Thankfully, most of us have our heroes much closer to home. Who are the heroes in your writing life?

Valerie Parv

Comments on: "Holding out for a hero – beyond the writing" (10)

  1. Hey Valerie

    What an interesting topic…

    I am lucky that I found RWA, and the many hero’s who support me there, but closer to home, only within the last year I found my husband is a wonderful critique partner and sounding board for ideas, brainstorming etc.

    I once read that your spouse is to too close to you and you should never show them your work before it was published, now I wish I had never read, and listened to that piece of advice… But then I guess it depends on the spouse…I kept to that decree for too many years, and wonder how different my writing journey might have been if he has been there along side me instead of being in the background…

    I love that my true life hero is beside me both in life and in my writing now.

    Happy writing!

    Bye 4 now

    • I find it helps to ask my “heroes” for specific help such as on pacing, who they think the villain might be etc. rather than whether they “like” a story or not. Of course they do, that’s why they’re our heroes LOL.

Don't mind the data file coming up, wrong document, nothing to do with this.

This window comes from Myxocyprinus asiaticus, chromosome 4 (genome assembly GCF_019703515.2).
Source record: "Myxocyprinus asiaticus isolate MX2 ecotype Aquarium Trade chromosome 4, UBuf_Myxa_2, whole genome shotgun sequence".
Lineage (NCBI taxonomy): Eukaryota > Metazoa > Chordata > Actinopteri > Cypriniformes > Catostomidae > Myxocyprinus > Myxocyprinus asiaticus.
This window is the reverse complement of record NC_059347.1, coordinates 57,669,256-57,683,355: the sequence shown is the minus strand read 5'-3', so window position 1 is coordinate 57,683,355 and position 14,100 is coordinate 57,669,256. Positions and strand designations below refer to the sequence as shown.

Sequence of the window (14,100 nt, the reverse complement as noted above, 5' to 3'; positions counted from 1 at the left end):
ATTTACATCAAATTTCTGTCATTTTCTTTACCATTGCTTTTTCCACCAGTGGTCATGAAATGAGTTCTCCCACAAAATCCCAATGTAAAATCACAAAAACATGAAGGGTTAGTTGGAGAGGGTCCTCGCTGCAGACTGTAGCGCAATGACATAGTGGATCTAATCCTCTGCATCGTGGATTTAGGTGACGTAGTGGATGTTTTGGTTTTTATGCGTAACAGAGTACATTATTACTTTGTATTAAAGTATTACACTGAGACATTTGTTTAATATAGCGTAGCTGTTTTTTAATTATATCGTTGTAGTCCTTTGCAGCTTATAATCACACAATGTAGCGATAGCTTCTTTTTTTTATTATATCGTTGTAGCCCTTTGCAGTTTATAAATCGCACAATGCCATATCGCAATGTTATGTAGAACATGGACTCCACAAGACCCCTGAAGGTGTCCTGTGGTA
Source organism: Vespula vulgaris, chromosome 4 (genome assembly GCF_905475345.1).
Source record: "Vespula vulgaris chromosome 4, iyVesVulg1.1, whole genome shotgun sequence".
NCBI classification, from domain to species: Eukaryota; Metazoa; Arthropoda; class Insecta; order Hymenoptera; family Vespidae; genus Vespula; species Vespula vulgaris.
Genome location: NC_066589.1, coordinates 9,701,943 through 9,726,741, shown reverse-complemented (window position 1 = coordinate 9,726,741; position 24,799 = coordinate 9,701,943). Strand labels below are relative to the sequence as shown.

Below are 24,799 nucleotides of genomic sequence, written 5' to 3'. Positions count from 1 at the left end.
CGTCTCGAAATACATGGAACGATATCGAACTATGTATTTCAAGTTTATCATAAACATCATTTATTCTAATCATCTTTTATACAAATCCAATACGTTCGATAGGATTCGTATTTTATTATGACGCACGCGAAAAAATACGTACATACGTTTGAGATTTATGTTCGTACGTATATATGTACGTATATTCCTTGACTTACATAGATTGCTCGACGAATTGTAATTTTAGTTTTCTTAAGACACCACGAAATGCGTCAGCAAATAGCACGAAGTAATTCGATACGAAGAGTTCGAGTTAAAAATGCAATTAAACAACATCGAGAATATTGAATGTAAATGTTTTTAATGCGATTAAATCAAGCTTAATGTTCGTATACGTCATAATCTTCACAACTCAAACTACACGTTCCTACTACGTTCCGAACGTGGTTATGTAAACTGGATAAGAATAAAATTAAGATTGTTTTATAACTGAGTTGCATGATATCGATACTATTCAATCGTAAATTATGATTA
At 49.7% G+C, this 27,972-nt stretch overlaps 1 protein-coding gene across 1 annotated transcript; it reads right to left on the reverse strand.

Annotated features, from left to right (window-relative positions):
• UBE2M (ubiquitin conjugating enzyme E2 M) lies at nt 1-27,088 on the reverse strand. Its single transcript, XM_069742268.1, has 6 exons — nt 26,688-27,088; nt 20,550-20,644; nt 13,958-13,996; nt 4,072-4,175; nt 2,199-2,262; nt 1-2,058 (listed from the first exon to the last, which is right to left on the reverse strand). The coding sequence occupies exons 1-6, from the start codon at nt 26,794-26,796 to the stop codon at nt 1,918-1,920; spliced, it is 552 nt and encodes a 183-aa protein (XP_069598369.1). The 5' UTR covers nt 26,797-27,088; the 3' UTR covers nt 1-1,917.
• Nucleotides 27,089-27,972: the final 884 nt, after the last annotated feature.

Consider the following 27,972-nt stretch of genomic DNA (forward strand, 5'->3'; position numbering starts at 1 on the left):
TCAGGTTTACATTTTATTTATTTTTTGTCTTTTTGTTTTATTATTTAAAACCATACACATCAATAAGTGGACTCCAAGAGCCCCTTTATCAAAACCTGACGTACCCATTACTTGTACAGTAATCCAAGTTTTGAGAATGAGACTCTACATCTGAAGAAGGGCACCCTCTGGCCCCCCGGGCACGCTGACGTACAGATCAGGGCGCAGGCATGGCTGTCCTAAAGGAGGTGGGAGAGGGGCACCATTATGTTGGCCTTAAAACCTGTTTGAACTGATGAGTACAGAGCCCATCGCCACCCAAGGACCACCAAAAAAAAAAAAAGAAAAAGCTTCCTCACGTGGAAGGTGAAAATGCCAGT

2. Sherry Jones said:

    I’ve been fortunate in that while my children won’t always read what I’ve written they have generally supported me and allowed me space. I have a pair of Mickey Mouse ears that mean Bother At Your Own Risk. Silly as it sounds when I’m wearing them–they tiptoe and leave me in peace.

    My online friends are my writing heroes. They support, hound, cheer and encourage. Practice honesty in their critiques and offer cyber chocolate to ease any pains. They make it enjoyable even when writing is at its hardest.

  3. I have a number of them among my writer friends but my unsung hero is my husband. Despite the fact that he is not working and will not be able to for some time to come, he has supported me in my decisions (such as to take a redundancy package from work)! Although he is not a reader (not even of my work) and I’m sure sometimes thinks I’m crazy, he works around our home when he can, has become a better cook than me and in general makes it possible for me to be the writer I am. Thanks for your post Valerie, I must go and tell him how much I appreciate his support – he certainly won’t read it here!